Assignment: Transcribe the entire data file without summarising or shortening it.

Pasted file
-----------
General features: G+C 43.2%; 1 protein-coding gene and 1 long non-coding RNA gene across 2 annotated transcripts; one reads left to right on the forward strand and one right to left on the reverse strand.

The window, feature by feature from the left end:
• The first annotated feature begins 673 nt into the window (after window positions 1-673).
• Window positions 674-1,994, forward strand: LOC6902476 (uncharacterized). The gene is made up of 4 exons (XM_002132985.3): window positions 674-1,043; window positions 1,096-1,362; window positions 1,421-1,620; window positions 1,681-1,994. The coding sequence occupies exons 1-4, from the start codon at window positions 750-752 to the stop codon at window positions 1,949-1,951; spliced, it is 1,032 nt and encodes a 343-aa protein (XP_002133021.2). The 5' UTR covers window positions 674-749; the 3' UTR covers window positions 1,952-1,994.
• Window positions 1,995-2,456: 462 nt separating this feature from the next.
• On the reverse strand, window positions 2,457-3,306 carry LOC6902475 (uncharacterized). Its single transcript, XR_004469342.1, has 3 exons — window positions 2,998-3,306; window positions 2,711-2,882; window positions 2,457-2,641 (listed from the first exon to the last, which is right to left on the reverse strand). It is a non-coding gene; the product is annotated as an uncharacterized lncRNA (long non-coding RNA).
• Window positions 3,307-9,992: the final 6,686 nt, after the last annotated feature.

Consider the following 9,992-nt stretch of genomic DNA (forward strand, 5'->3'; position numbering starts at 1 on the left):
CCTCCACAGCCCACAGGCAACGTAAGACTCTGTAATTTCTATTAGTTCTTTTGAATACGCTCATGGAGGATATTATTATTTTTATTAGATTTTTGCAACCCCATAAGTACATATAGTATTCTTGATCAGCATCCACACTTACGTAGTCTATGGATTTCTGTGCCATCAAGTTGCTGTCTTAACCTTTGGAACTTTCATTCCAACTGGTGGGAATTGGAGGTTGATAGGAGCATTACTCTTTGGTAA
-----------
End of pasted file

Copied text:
General features: G+C 43.2%; 1 protein-coding gene and 1 long non-coding RNA gene across 2 annotated transcripts; one reads left to right on the forward strand and one right to left on the reverse strand.

The window, feature by feature from the left end:
• The first annotated feature begins 673 nt into the window (after window positions 1-673).
• Window positions 674-1,994, forward strand: LOC6902476 (uncharacterized). The gene is made up of 4 exons (XM_002132985.3): window positions 674-1,043; window positions 1,096-1,362; window positions 1,421-1,620; window positions 1,681-1,994. The coding sequence occupies exons 1-4, from the start codon at window positions 750-752 to the stop codon at window positions 1,949-1,951; spliced, it is 1,032 nt and encodes a 343-aa protein (XP_002133021.2). The 5' UTR covers window positions 674-749; the 3' UTR covers window positions 1,952-1,994.
• Window positions 1,995-2,456: 462 nt separating this feature from the next.
• On the reverse strand, window positions 2,457-3,306 carry LOC6902475 (uncharacterized). Its single transcript, XR_004469342.1, has 3 exons — window positions 2,998-3,306; window positions 2,711-2,882; window positions 2,457-2,641 (listed from the first exon to the last, which is right to left on the reverse strand). It is a non-coding gene; the product is annotated as an uncharacterized lncRNA (long non-coding RNA).
• Window positions 3,307-9,992: the final 6,686 nt, after the last annotated feature.

Consider the following 9,992-nt stretch of genomic DNA (forward strand, 5'->3'; position numbering starts at 1 on the left):
CCTCCACAGCCCACAGGCAACGTAAGACTCTGTAATTTCTATTAGTTCTTTTGAATACGCTCATGGAGGATATTATTATTTTTATTAGATTTTTGCAACCCCATAAGTACATATAGTATTCTTGATCAGCATCCACACTTACGTAGTCTATGGATTTCTGTGCCATCAAGTTGCTGTCTTAACCTTTGGAACTTTCATTCCAACTGGTGGGAATTGGAGGTTGATAGGAGCATTACTCTTTGGTAA